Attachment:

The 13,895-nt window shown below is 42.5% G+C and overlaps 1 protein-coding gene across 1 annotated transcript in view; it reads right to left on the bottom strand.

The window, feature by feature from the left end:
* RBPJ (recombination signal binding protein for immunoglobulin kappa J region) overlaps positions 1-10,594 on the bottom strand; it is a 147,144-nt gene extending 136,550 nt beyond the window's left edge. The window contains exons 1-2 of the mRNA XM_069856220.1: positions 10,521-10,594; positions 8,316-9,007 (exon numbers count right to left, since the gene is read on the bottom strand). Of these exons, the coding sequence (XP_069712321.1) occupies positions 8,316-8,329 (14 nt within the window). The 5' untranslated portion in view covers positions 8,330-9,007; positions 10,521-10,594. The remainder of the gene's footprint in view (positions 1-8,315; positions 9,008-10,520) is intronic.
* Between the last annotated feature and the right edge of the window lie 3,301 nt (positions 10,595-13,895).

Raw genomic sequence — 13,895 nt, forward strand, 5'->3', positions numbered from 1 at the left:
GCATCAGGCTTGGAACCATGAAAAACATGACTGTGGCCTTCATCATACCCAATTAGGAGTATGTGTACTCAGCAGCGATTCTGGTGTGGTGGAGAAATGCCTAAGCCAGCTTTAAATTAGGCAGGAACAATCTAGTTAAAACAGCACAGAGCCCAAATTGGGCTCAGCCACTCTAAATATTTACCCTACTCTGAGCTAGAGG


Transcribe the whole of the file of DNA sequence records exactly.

The 13,895-nt window shown below is 42.5% G+C and overlaps 1 protein-coding gene across 1 annotated transcript in view; it reads right to left on the bottom strand.

The window, feature by feature from the left end:
* RBPJ (recombination signal binding protein for immunoglobulin kappa J region) overlaps positions 1-10,594 on the bottom strand; it is a 147,144-nt gene extending 136,550 nt beyond the window's left edge. The window contains exons 1-2 of the mRNA XM_069856220.1: positions 10,521-10,594; positions 8,316-9,007 (exon numbers count right to left, since the gene is read on the bottom strand). Of these exons, the coding sequence (XP_069712321.1) occupies positions 8,316-8,329 (14 nt within the window). The 5' untranslated portion in view covers positions 8,330-9,007; positions 10,521-10,594. The remainder of the gene's footprint in view (positions 1-8,315; positions 9,008-10,520) is intronic.
* Between the last annotated feature and the right edge of the window lie 3,301 nt (positions 10,595-13,895).

Raw genomic sequence — 13,895 nt, forward strand, 5'->3', positions numbered from 1 at the left:
GCATCAGGCTTGGAACCATGAAAAACATGACTGTGGCCTTCATCATACCCAATTAGGAGTATGTGTACTCAGCAGCGATTCTGGTGTGGTGGAGAAATGCCTAAGCCAGCTTTAAATTAGGCAGGAACAATCTAGTTAAAACAGCACAGAGCCCAAATTGGGCTCAGCCACTCTAAATATTTACCCTACTCTGAGCTAGAGG